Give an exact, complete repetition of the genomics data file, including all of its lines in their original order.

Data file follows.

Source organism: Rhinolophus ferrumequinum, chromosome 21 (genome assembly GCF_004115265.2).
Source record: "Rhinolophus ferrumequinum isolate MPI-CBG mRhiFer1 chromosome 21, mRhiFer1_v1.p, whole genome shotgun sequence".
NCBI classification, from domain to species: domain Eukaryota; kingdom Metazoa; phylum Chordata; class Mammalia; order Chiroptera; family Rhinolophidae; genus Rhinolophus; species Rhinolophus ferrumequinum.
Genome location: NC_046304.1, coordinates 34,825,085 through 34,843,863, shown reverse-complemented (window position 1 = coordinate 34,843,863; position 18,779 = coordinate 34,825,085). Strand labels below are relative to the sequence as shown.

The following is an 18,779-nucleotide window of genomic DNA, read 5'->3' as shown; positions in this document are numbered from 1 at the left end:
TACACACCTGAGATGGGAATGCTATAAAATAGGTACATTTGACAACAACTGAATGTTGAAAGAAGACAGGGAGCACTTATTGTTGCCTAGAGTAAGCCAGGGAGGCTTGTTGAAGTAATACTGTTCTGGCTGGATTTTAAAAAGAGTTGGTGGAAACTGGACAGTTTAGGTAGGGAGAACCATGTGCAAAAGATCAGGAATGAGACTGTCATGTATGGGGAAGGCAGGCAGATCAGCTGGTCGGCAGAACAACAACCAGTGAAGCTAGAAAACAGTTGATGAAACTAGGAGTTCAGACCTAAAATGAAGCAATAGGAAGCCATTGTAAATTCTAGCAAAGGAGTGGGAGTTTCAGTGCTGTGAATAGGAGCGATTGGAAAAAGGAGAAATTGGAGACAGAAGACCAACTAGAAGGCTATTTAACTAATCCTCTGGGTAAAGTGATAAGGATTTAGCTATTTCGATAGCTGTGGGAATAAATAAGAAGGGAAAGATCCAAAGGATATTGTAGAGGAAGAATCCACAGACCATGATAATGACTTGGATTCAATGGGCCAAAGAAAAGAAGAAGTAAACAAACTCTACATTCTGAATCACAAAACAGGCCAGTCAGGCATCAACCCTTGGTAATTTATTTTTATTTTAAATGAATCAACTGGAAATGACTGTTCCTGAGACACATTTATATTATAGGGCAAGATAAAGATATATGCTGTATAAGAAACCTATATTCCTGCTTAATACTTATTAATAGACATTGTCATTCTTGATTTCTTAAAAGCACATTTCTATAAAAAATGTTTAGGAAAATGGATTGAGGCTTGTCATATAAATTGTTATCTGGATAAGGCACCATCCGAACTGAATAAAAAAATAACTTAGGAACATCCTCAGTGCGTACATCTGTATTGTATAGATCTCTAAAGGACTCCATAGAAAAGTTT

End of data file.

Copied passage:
Source organism: Rhinolophus ferrumequinum, chromosome 21 (genome assembly GCF_004115265.2).
Source record: "Rhinolophus ferrumequinum isolate MPI-CBG mRhiFer1 chromosome 21, mRhiFer1_v1.p, whole genome shotgun sequence".
NCBI classification, from domain to species: domain Eukaryota; kingdom Metazoa; phylum Chordata; class Mammalia; order Chiroptera; family Rhinolophidae; genus Rhinolophus; species Rhinolophus ferrumequinum.
Genome location: NC_046304.1, coordinates 34,825,085 through 34,843,863, shown reverse-complemented (window position 1 = coordinate 34,843,863; position 18,779 = coordinate 34,825,085). Strand labels below are relative to the sequence as shown.

The following is an 18,779-nucleotide window of genomic DNA, read 5'->3' as shown; positions in this document are numbered from 1 at the left end:
TACACACCTGAGATGGGAATGCTATAAAATAGGTACATTTGACAACAACTGAATGTTGAAAGAAGACAGGGAGCACTTATTGTTGCCTAGAGTAAGCCAGGGAGGCTTGTTGAAGTAATACTGTTCTGGCTGGATTTTAAAAAGAGTTGGTGGAAACTGGACAGTTTAGGTAGGGAGAACCATGTGCAAAAGATCAGGAATGAGACTGTCATGTATGGGGAAGGCAGGCAGATCAGCTGGTCGGCAGAACAACAACCAGTGAAGCTAGAAAACAGTTGATGAAACTAGGAGTTCAGACCTAAAATGAAGCAATAGGAAGCCATTGTAAATTCTAGCAAAGGAGTGGGAGTTTCAGTGCTGTGAATAGGAGCGATTGGAAAAAGGAGAAATTGGAGACAGAAGACCAACTAGAAGGCTATTTAACTAATCCTCTGGGTAAAGTGATAAGGATTTAGCTATTTCGATAGCTGTGGGAATAAATAAGAAGGGAAAGATCCAAAGGATATTGTAGAGGAAGAATCCACAGACCATGATAATGACTTGGATTCAATGGGCCAAAGAAAAGAAGAAGTAAACAAACTCTACATTCTGAATCACAAAACAGGCCAGTCAGGCATCAACCCTTGGTAATTTATTTTTATTTTAAATGAATCAACTGGAAATGACTGTTCCTGAGACACATTTATATTATAGGGCAAGATAAAGATATATGCTGTATAAGAAACCTATATTCCTGCTTAATACTTATTAATAGACATTGTCATTCTTGATTTCTTAAAAGCACATTTCTATAAAAAATGTTTAGGAAAATGGATTGAGGCTTGTCATATAAATTGTTATCTGGATAAGGCACCATCCGAACTGAATAAAAAAATAACTTAGGAACATCCTCAGTGCGTACATCTGTATTGTATAGATCTCTAAAGGACTCCATAGAAAAGTTT